Ironically (i.e. not at all like a death row pardon two minutes too late), it was all the more stressful that I had to hand this note to my boss at the earliest opportunity. She worked in London and was of the suit-wearing, occasionally-difficult decision-making type of person who really knows all about stress.
“Stress is for pussies!” I was sure she’d scoff, before handing me my notice and hiring someone who had the love-spuds to man the fuck up and work an entire year without being the kind of slacker who takes a long weekend. Hey, what can I say, it was my first job out of Uni and I just kind of figured that you worked until you puked and then worked some more.
So it felt like I was handing over one of those “my son won’t be able to do Physical Education today” type of notes to a teacher when I presented the damning piece of A4 documenting my fragility. Which made it even more of a surprise when she gasped in horror and did a very passable impression of being crushed with guilt.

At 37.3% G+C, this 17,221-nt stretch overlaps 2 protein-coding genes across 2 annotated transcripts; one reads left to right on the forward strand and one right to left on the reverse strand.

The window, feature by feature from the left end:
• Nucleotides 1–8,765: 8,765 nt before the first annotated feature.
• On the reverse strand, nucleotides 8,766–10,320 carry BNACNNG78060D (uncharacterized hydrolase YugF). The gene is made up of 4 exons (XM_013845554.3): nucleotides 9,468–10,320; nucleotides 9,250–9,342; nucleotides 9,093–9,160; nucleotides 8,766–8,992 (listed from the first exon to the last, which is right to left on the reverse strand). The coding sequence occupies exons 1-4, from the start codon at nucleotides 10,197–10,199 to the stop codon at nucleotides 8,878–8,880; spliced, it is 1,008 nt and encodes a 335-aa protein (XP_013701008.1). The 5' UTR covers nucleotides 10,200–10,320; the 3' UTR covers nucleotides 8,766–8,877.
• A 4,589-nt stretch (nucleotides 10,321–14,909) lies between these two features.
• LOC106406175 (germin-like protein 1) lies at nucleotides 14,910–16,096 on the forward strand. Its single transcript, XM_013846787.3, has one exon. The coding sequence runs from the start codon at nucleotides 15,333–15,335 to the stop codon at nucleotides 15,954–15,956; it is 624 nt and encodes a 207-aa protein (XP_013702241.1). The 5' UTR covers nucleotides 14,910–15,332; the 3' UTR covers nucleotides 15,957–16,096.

Sending me back to my desk while she had a meeting about it with her own boss, I was pretty sure that he would tell her “Stress is for pussies!”, being that he was of the suit-wearing, difficult decision making… you get the picture, kind of guy.
But no. On the contrary, I was called back into their office shortly after that and told right away not to look so concerned. They assured me that I could take a holiday as soon as I wanted. “We’re going to look at the budget and see about hiring another developer, maybe two, to help you run things. You should book a holiday right away – take two weeks and just go somewhere.” She said.
Looking back I should maybe have said “Call it a month, give me a rise and I might not sue your asses all the way to cash town”, but, as life is so seldom directed by Quentin Tarantino, I was just really pleased that they accepted the diagnosis as true and accurate and didn’t want to replace me.
Hence, myself and Fliss went to Salou in Spain a couple of weeks later for a fortnight where I didn’t use a computer once (okay, one day I checked my mail in an internet cafe in Barcelona harbour – so shoot me) and the stomach cramps magically went away. And they did hire two more people at work, and give me a rise, too, albeit a small one.